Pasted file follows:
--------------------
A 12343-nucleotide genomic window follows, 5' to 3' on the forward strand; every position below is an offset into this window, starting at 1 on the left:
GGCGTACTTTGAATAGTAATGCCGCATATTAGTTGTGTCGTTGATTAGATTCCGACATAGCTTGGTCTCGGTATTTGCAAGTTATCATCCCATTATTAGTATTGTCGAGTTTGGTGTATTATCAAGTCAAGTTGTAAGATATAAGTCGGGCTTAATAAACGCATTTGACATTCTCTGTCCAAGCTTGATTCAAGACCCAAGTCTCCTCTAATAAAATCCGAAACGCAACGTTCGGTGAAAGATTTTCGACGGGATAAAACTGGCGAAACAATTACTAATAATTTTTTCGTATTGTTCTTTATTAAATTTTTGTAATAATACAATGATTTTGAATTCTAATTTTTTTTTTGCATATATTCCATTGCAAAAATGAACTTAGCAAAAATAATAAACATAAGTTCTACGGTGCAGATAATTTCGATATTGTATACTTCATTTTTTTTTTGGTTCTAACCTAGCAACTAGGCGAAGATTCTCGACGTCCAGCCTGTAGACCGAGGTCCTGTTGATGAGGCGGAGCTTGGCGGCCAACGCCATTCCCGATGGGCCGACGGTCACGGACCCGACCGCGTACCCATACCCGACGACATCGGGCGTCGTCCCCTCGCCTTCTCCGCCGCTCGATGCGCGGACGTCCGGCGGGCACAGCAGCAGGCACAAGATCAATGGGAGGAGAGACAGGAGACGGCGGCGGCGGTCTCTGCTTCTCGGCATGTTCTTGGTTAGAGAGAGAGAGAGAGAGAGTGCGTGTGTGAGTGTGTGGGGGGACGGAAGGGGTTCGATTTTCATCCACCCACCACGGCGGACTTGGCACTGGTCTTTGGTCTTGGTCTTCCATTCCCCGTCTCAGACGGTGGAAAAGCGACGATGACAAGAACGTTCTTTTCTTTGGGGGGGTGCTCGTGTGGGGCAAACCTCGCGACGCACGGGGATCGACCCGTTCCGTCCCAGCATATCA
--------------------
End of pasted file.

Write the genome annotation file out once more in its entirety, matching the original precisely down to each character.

A 12343-nucleotide genomic window follows, 5' to 3' on the forward strand; every position below is an offset into this window, starting at 1 on the left:
GGCGTACTTTGAATAGTAATGCCGCATATTAGTTGTGTCGTTGATTAGATTCCGACATAGCTTGGTCTCGGTATTTGCAAGTTATCATCCCATTATTAGTATTGTCGAGTTTGGTGTATTATCAAGTCAAGTTGTAAGATATAAGTCGGGCTTAATAAACGCATTTGACATTCTCTGTCCAAGCTTGATTCAAGACCCAAGTCTCCTCTAATAAAATCCGAAACGCAACGTTCGGTGAAAGATTTTCGACGGGATAAAACTGGCGAAACAATTACTAATAATTTTTTCGTATTGTTCTTTATTAAATTTTTGTAATAATACAATGATTTTGAATTCTAATTTTTTTTTTGCATATATTCCATTGCAAAAATGAACTTAGCAAAAATAATAAACATAAGTTCTACGGTGCAGATAATTTCGATATTGTATACTTCATTTTTTTTTTGGTTCTAACCTAGCAACTAGGCGAAGATTCTCGACGTCCAGCCTGTAGACCGAGGTCCTGTTGATGAGGCGGAGCTTGGCGGCCAACGCCATTCCCGATGGGCCGACGGTCACGGACCCGACCGCGTACCCATACCCGACGACATCGGGCGTCGTCCCCTCGCCTTCTCCGCCGCTCGATGCGCGGACGTCCGGCGGGCACAGCAGCAGGCACAAGATCAATGGGAGGAGAGACAGGAGACGGCGGCGGCGGTCTCTGCTTCTCGGCATGTTCTTGGTTAGAGAGAGAGAGAGAGAGAGTGCGTGTGTGAGTGTGTGGGGGGACGGAAGGGGTTCGATTTTCATCCACCCACCACGGCGGACTTGGCACTGGTCTTTGGTCTTGGTCTTCCATTCCCCGTCTCAGACGGTGGAAAAGCGACGATGACAAGAACGTTCTTTTCTTTGGGGGGGTGCTCGTGTGGGGCAAACCTCGCGACGCACGGGGATCGACCCGTTCCGTCCCAGCATATCA